Korea trip - Day 8: Kim-chi. It’s not just for breakfast anymore.
I’m having a serious case of baseball withdrawal. Internet access is too expensive to pay for every day at the hotels we’re staying in, and following MLB here is nearly impossible without it. I have no idea what the Red Sox have done the last couple of days. The last game I know the results of was the Sox 11 inning win over Baltimore. I’ll have a lot of catching up to do when I get back home.
It was also really weird being away from home on the 4th of July. It’s just another day here. I missed the usual Independence Day festivities, especially the fireworks.
Today we had breakfast at a buffet in the hotel restaurant. It was mostly Western-style food (eggs, home fries, pastries, cereal, fruit and such) with a few Korean items thrown in, including kim-chi.
For those of you who aren’t familiar with kim-chi, it’s essentially pickled cabbage (or other vegetables) and is considered a Korean staple. I first heard of it on the classic M*A*S*H episode where Frank Burns thinks a group of Koreans are burying mines, only to find out that they are burying kim-chi pots. I never got around to actually trying kim-chi until the first time we came here to pick up J. Turns out that I love it and I have been eating it at home ever since. I have eaten quite a bit of it since we came here and numerous different varieties, including versions made with cucumbers and radishes. However, I don’t think of it as a breakfast dish, so I passed when I saw it on the buffet.
We spent most of the day at a water park near our hotel called Waterpia. It’s similar to the Cocoa Keys indoor waterparks in the U.S. They had water slides, a wave pool, a lazy river and other things. The kids had a great time. They do have some adult stuff like hot tubs, a spa and such, but we tried to be available for the kids as much as we could, so we didn’t get a chance to spend much time at them.
One thing about this place was fairly ingenious. When you pay your admission, you are assigned a locker number. At the first locker, you leave your shoes and take a plastic key on a wristband. Then you pass through the turnstiles and go to a locker room, where another locker with the same number opens with the same key. You can leave the rest of your stuff here. Then they key functions as a charge card. You can pay to rent things like inner tubes or life jackets or buy food. It appears to work similar to the Mobil Speedpass, where you place the key near a target pad that scans it. This is very convenient, since you don’t have to carry cash or a credit card in your bathing suit. The kicker is that you have to scan your key to get out of the place. If you don’t settle your bill, the turnstile won’t let you out. We actually saw this in action. One of the kids with us thought his mother had paid and she hadn’t, and the turnstile stayed in place. It’s very clever, but dangerous, since it essentially lets your kids run up a tab while they’re in the park!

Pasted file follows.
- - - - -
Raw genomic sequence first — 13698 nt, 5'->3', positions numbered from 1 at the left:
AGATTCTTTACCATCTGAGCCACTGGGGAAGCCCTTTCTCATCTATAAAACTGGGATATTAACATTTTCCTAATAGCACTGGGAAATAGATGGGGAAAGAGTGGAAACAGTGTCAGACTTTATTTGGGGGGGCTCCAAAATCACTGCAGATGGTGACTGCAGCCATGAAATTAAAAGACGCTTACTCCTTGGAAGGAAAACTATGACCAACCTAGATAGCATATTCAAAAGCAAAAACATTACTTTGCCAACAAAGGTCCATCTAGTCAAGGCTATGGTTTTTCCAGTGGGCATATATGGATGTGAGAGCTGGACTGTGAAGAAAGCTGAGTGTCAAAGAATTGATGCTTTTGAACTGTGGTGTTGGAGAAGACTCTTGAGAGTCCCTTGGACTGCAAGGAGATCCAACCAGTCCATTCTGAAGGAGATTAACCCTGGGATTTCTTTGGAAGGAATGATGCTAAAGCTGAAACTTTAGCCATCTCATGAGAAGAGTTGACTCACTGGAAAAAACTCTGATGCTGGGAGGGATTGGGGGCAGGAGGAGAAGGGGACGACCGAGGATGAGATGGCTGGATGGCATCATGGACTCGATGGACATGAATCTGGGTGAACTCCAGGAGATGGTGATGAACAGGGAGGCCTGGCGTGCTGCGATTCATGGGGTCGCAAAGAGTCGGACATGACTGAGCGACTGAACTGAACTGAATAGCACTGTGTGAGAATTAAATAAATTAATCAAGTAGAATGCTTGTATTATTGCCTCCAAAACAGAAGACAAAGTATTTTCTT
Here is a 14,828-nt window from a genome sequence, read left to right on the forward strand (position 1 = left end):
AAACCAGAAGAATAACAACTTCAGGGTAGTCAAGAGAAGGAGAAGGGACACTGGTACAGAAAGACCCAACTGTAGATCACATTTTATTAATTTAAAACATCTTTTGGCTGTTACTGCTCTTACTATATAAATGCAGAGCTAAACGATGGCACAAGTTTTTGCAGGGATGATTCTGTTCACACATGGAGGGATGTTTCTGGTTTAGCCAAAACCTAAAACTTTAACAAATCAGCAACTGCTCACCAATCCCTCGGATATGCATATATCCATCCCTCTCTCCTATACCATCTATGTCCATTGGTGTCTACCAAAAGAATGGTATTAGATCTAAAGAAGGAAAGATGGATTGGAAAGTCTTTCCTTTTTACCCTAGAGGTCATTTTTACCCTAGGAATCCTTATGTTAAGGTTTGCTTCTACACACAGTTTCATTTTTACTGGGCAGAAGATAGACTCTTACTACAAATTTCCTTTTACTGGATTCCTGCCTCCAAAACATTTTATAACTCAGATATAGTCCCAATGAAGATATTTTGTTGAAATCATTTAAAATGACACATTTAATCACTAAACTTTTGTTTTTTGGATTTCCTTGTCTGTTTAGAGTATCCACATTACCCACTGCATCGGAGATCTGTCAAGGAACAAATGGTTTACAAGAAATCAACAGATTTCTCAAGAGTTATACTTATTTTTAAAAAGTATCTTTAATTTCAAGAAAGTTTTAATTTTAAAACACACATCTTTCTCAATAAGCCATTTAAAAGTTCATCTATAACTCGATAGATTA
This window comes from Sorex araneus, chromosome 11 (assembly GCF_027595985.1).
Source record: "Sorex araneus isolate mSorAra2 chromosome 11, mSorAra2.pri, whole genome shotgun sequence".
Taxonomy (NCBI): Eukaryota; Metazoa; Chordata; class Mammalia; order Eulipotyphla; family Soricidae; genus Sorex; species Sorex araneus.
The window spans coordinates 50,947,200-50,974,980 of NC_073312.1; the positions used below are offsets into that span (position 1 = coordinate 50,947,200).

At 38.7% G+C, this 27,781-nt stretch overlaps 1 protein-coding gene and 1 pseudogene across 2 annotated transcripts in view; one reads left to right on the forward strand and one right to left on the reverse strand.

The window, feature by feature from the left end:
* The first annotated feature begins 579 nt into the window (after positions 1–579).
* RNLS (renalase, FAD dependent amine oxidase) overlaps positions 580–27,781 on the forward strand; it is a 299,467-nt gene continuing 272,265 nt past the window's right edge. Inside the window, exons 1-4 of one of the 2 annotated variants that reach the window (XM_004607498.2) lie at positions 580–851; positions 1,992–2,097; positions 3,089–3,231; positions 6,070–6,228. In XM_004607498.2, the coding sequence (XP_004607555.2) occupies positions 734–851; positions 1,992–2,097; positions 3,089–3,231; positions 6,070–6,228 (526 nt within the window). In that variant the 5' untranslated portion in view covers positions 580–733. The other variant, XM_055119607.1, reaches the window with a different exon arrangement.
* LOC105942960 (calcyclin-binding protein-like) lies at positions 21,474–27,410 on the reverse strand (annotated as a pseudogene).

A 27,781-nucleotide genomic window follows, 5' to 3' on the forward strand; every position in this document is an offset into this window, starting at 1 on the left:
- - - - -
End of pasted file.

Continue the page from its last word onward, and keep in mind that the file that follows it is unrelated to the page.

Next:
After finishing at Waterpia we headed back to the cable car up one of the mountains in the national park I mentioned yesterday. Unfortunately, since it was still cloudy up at the top of the mountain we couldn’t see much more than 10 yards in front of you. Still, the cable car ride was fun and very smooth.
The next stop was the Il-Dong fish market. This is a major port in the northern part of South Korea (we were also about a half-hour drive from the demilitarized zone). The specialty there is stuffed squid – I took a picture of some, which I’ll post on the Flickr site. According to our guide, this is the only place in Korea you can get stuffed squid. We weren’t all that adventurous, passing on the stuffed squid and the vast variety of other fish in the market.
In fact, we were pretty much the opposite of adventurous tonight as most of the group ended up eating at Popeye’s Fried Chicken in an E-Mart store near the fish market. E-Mart is owned by Samsung and is similar to a Wal-Mart or Target. The visit to E-Mart did enable us to stock up on snacks for tomorrow’s 6+ hour drive to Busan tomorrow.